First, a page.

Atlanta is the only U.S. city to be featured in Lonely Planet's "Best in Travel 2022." All Things Considered host Rickey Bevington talks to Alisa Johnson, an editor of Lonely Planet.

A visitor takes a photo at the High Museum of Art in Atlanta.

A visitor takes a photo at the High Museum of Art in Atlanta. It's among the reasons the city is the only one in the U.S. to make a global "best in travel" list for 2022.

Credit: Photo courtesy High Museum of Art

Atlanta is the only U.S. city to be featured in Lonely Planet's "Best in Travel 2022." Atlanta ranks fourth behind Auckland, New Zealand; Taipei, Taiwan and Freiburg, Germany. 

The list is curated from thousands of submissions that reflect changes in why people travel, where they want to go and who's traveling at all. Alisa Johnson, an editor of Lonely Planet, spoke to All Things Considered host Rickey Bevington. 

Rickey Bevington: What made Atlanta stand out? 

Alicia Johnson: Atlanta and the state as a whole jumped out during the 2020 election just in terms of the advocacy and it became the hotbed of of democracy. And so you were on everybody's minds. Atlanta has always been a place that people could go and have a great time. You have a fantastic music scene. You have a growing movie and TV show scene. You're also doing a lot of great things in sustainability. 48% of the urban areas in Atlanta are covered with trees. So we think that's a fantastic reason to encourage people to go and visit Atlanta. 

Rickey Bevington: Atlantans are very proud of our trees. I guess I have to say that I know about Atlanta's trees, but I'm really surprised to hear that people around the world know about Atlanta's trees. Why is this so significant? Why do people want to go to places with trees?

Alicia Johnson: It's significant because as we're moving forward, we're noticing that travelers want to travel with more intent. They don't just want to go to someplace because it's cool. They want to have a positive impact when they go. And so when a city, especially like Atlanta, puts being sustainable at the forefront of what they're doing, people recognize that and they want to take part in that and they want to support it. So by having a focus on sustainability, a focus on trees, people like to travel to places that they feel are, you know, doing good stuff in the world. And so Atlanta is one of those cities.

Rickey Bevington: And I would imagine younger travelers are a big part of that.

Alicia Johnson: Definitely, younger travelers are not traveling the way that maybe your grandfather, your grandmother did. They have specific intentions in mind. They are very specific about the places that they will and won't go. And at the forefront of that is sustainability. At the forefront of that is how you're taking care of the local population. They are traveling and they have money to do it and they are supporting those places. They're asking those questions. They want to actively know where they can and shouldn't spend their money. They are going to be the driving force at how we look at travel moving forward, which is it has to be intentional; it has to have sustainability at the forefront; it has to promote diversity. Those are the things that younger travelers are looking for.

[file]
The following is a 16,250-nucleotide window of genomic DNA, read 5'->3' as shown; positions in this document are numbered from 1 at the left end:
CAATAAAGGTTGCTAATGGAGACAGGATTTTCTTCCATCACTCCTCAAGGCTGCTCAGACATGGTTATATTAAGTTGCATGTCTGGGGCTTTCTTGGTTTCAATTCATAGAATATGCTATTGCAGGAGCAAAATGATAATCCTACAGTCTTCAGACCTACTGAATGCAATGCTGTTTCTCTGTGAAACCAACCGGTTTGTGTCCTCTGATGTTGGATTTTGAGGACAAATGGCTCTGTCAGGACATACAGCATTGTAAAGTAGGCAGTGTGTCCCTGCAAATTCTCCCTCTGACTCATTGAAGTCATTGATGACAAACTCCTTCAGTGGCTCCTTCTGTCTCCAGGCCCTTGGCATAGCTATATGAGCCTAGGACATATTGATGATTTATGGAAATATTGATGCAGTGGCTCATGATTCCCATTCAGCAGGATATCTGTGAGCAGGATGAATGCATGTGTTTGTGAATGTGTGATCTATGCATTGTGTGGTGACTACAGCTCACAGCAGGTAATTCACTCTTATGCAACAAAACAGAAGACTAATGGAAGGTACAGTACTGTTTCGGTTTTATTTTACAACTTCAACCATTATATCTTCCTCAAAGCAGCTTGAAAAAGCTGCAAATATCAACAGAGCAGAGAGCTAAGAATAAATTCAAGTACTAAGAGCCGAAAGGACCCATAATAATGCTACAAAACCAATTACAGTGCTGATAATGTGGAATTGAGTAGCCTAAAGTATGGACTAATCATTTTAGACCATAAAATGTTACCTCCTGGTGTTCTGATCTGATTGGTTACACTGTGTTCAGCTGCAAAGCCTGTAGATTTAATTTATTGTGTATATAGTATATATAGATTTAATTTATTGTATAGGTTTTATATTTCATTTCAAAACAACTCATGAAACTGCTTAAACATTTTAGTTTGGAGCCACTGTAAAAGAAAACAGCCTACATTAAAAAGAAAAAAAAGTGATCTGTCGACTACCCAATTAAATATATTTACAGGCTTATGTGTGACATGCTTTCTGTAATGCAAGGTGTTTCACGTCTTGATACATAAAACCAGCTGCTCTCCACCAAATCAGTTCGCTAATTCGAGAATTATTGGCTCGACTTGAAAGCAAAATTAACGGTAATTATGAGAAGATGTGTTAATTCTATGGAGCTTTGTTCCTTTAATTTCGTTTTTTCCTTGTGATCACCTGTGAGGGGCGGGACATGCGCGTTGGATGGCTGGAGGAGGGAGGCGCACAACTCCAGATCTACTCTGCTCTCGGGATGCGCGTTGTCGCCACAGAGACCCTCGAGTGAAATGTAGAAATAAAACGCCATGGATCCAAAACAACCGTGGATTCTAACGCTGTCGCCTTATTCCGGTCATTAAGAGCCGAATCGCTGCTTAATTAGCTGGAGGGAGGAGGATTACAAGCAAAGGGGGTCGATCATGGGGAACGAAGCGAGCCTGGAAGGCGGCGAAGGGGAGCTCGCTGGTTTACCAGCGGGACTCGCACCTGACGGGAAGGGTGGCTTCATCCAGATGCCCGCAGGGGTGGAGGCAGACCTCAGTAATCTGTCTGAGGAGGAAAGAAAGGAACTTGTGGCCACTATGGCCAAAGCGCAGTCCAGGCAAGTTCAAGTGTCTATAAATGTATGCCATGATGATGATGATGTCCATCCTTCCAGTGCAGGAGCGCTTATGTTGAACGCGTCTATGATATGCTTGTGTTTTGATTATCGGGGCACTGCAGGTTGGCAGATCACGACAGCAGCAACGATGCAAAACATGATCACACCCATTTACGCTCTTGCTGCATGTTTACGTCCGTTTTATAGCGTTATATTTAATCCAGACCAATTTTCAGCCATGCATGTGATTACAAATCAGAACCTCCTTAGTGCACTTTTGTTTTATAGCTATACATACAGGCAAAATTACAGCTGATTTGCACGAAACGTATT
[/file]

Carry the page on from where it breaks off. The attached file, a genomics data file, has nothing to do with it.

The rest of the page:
Rickey Bevington: What do people learn when they see their own community through the eyes of tourists?

Alicia Johnson:I think tourists open our eyes to what our city actually is. I think when you live in a city for years at a time, you tend to only focus on the negatives. You only tend to focus on the traffic and how long it takes to get home. And we sometimes see the tourist as a bother, especially me living in Nashville. But when we look at our city through the eyes of the tourists, we can see the excitement about our city. We can see the joy and all that it has to offer. To see it from, you know, all the fun things, all the cool spots, all of the restaurants. And that's what I think these lists do for people that live in those cities is to — to take a look at it from the tourist angle and really fall in love with your city again.

Rickey Bevington: I love that idea of falling in love with your own city and being a tourist for the day. And of course, a lot of people are thinking about travel after a painful pandemic for the whole world. But in 2022, I mean, can you even predict what travel is going to look like? 

Alicia Johnson: The short answer is no one knows. We're seeing more and more countries opening their doors to vaccinated travelers. So that's a step in the right direction. 2022 will just be more about what each traveler feels. It'll be individual choices that each person and their family makes to determine how much of a risk they're willing to take. And there's absolutely no judgment from us. These lists can tend to feel like we're forcing or promoting stuff. We're just encouraging the thought of it — of inspirational travel.